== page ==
"Let us pray that all members of God's flock will reject arrogance and errors in favor of holy docility which, in turn, will allow them to accept holy shepherd Pope Benedict XVI's teachings."

Yeah. And, while we're at it, let's all skip and go naked to the next Assisi meeting, too. I mean, since we have to accept holy shepher Pope Benedict XVI's teachings, and all...

McFarland Fan said...

John McFarland,

While I generally agree with you about most everything, I'm going to take some issue with you regarding the Archbishop Lefebrve statement asserting that lack of recognition of the sacrifice at the mass leads to lack of sacrifice in the lives of all too many Catholics and the root of the crisis we are in.

Please consider the following: the traditional mass and general full awareness of its sacrifice was used throughout the 1950s, into the early 1960s, and during the Glorious Council .

This didn't prevent the Second Vatican debacle from happening, though we can say that Novus Ordo has intensified the debacle. Pope Paul VI assuredly believed the tradtional mass was a Holy Sacrifice, and believed he was living a life of sacrifice when he informed the faithful that we would be called upon to sacrifice traditional worship in exchange for Novus Ordo so we could pursue unity with other Christians and attend to the so-called needs of our time.

Your thoughts?

Mlivohi said...

Picard
AD 1. “If the ‘living mag.’ does not use its infallible power and only utters an authentic interpretation fallibly (as in the most cases) then this interpretation could still be wrong.”
– Of course, but that is how God has seen fit to provide, and doesn’t release us from moral obligation to religious assent (not to be confused with the assent of faith, which is due to what is proposed infallibly). In fact, a dissent is an evil act. That is the classical moral theology. See Grisez: The Way of the Lord Jesus, Vol. I Ch.35, Qu. F and G; Vol. II, Ch.1, Qu. H and Y. The text of all three volumes is on his website.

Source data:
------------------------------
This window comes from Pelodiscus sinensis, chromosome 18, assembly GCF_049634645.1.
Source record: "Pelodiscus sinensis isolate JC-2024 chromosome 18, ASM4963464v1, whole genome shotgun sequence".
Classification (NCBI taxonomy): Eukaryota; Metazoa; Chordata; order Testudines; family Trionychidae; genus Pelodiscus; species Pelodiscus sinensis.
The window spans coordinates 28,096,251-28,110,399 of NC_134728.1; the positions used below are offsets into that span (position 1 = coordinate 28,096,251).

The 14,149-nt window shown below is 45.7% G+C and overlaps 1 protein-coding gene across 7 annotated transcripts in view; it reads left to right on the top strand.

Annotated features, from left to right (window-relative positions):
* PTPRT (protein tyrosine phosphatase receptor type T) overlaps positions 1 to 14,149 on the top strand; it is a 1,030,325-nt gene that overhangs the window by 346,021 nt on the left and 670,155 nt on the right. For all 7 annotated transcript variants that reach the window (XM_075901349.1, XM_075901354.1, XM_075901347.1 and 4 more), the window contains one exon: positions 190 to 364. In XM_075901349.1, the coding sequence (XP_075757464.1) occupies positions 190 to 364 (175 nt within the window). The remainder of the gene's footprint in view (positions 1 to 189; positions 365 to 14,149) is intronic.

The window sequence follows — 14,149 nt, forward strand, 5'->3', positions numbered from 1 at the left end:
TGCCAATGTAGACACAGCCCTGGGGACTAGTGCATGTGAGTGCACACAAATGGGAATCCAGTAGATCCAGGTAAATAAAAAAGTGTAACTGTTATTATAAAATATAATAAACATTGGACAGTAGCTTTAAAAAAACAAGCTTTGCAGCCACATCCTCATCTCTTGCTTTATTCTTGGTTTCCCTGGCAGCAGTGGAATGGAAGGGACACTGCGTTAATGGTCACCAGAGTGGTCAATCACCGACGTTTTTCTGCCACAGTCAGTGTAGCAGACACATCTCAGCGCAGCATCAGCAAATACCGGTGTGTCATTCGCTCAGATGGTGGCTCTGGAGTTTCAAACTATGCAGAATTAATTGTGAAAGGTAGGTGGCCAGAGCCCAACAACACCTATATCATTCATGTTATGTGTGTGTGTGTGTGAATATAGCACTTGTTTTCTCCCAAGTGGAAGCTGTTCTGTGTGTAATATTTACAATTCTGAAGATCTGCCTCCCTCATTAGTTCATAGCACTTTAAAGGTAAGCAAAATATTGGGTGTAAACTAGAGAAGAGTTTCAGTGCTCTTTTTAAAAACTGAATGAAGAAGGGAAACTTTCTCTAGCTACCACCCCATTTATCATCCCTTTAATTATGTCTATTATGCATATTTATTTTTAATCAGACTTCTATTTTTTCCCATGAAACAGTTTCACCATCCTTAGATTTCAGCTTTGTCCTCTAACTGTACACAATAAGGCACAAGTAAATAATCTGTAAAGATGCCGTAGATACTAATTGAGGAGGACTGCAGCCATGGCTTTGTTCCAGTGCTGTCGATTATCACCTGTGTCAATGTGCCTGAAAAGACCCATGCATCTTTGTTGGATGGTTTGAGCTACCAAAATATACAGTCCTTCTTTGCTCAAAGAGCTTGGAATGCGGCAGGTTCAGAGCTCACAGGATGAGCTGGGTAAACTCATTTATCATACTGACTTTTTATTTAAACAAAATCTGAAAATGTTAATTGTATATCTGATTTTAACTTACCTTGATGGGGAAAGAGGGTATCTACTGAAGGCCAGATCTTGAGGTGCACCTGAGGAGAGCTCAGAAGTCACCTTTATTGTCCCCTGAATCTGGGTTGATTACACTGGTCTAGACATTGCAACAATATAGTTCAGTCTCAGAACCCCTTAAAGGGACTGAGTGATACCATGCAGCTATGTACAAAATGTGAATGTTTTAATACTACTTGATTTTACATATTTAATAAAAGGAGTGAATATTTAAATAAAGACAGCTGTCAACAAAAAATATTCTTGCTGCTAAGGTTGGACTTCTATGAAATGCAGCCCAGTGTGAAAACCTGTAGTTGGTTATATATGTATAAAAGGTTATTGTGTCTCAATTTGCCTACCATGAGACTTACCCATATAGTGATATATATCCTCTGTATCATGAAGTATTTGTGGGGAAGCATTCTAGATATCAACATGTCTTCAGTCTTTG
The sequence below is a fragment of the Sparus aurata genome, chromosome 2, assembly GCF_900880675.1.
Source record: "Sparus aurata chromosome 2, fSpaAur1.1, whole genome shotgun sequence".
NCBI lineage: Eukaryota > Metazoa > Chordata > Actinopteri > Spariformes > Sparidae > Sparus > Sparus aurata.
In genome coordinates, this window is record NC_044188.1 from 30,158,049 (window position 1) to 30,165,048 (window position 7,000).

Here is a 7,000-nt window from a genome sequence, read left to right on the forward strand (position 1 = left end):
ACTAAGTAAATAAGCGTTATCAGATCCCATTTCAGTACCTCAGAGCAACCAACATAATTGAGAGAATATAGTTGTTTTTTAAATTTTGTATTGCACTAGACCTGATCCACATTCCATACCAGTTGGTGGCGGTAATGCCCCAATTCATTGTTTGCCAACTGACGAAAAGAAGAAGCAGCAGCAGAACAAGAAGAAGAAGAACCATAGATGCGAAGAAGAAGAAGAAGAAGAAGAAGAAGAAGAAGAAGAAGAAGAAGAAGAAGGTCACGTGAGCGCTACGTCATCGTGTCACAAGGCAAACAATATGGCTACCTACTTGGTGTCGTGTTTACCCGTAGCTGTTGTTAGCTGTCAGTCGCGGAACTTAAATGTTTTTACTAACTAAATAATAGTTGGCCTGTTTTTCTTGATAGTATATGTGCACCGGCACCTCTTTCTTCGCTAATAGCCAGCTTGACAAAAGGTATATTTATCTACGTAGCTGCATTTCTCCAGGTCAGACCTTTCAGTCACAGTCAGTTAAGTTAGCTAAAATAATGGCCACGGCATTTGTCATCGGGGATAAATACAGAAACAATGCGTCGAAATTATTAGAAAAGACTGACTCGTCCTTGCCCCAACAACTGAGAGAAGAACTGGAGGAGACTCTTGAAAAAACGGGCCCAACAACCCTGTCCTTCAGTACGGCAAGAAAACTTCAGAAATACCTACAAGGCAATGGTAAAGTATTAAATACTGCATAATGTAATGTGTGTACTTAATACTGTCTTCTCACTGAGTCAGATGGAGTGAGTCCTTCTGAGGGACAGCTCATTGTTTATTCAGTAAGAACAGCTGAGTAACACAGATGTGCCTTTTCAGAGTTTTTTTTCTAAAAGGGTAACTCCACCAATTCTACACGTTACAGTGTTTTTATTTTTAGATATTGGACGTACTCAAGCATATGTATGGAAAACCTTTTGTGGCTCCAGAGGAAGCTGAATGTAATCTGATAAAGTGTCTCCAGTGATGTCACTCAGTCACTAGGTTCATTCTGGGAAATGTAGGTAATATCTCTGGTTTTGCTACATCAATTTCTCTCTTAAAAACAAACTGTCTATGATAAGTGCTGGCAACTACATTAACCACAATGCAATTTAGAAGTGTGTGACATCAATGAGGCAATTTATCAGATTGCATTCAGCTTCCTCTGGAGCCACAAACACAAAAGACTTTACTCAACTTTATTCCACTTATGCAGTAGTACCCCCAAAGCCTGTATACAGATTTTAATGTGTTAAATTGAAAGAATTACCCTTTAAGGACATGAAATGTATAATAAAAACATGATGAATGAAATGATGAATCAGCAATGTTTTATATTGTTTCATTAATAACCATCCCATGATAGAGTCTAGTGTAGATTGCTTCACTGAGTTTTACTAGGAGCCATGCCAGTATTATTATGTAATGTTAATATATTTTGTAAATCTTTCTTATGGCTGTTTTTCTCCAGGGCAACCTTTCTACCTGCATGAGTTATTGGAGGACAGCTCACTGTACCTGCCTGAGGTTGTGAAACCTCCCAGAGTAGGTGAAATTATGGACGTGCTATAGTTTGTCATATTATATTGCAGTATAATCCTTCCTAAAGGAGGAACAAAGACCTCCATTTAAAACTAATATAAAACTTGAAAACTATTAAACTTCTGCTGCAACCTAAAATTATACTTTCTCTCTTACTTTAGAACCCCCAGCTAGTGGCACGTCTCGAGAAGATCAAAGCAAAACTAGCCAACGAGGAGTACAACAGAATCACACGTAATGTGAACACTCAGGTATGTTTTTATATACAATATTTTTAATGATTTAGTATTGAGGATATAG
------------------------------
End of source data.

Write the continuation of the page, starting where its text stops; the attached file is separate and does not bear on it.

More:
– Besides, one who thinks that the Magisterium is wrong can himself be wrong in his thinking, which is highly likely, because he is not on equal footing with the Magisterium. Even if, objectively, he were right he could not be sure that he is, and it is highly likely that he is not.
- Furthermore, to assume that an Ecumenical Council, with all the expertize that has been put into it, and the whole Church for forty years thereafter, have got it wrong in such a serious matter, implies that Our Lord has badly let down those to whom He had promised to be with forever.

AD 2. “ If we principially never can claim to have grasped undoubtfully the right meaning of a text [as you suggest and ….”
– To start with, there is no such thing as “the right meaning of a text”: the right meaning is in the mind of the author who uses the text to communicate to others what he has in mind, and the reader can grasp it or misunderstand it, depending on whether what he has made out of the text is what the author wanted him to make of it, OR he (the reader) has used the text as a mould to fit into it his own mind.
- Re: “undoubtfully”, depends on what precisely you mean by it. We certainly can’t grasp it as God does. Nor can we grasp it, as the angels do, by some kind of mind-to-mind photocopy, because our communication is mediated by language with all the ambiguities inherent in it. Nor are we copiers, which reproduce the original “exactly” and understand – nothing. We can’t verify our grasp by consulting an author who has deceased, but from the circumstantial evidence only make various degrees of guess as to what the author might have had in mind. If he is alive we can verify our grasp with him directly; if we don’t we can, again, only make a guess.
- This possibility of direct verification is the reason why “an authentic interpretation DOES … help”, although, as you observe, it theoretically doesn’t solve the problem entirely. However, for practical purposes, that should be enough; otherwise the people wouldn’t be able to communicate at all, and we do communicate. As you say: one “can reach a point when the meaning is cleared up” – but: if it is possible to communicate with the author.
- Still, this is not the same as when somebody tries to “clear up” the meaning in the mind of a deceased authority with whom a direct communication is not possible, and that is exactly the SSPX’ difficulty.
- As for the current authority, i.e. the living magisterium, it acts for us on behalf of the deceased authority (both are one Magisterium), and so, we do not need a recourse to the latter, while the SSPX are doing exactly that, and doing it in opposition to the living authority. If we assent to the living magisterium the “clear up” point you refer has been reached - for Catholics.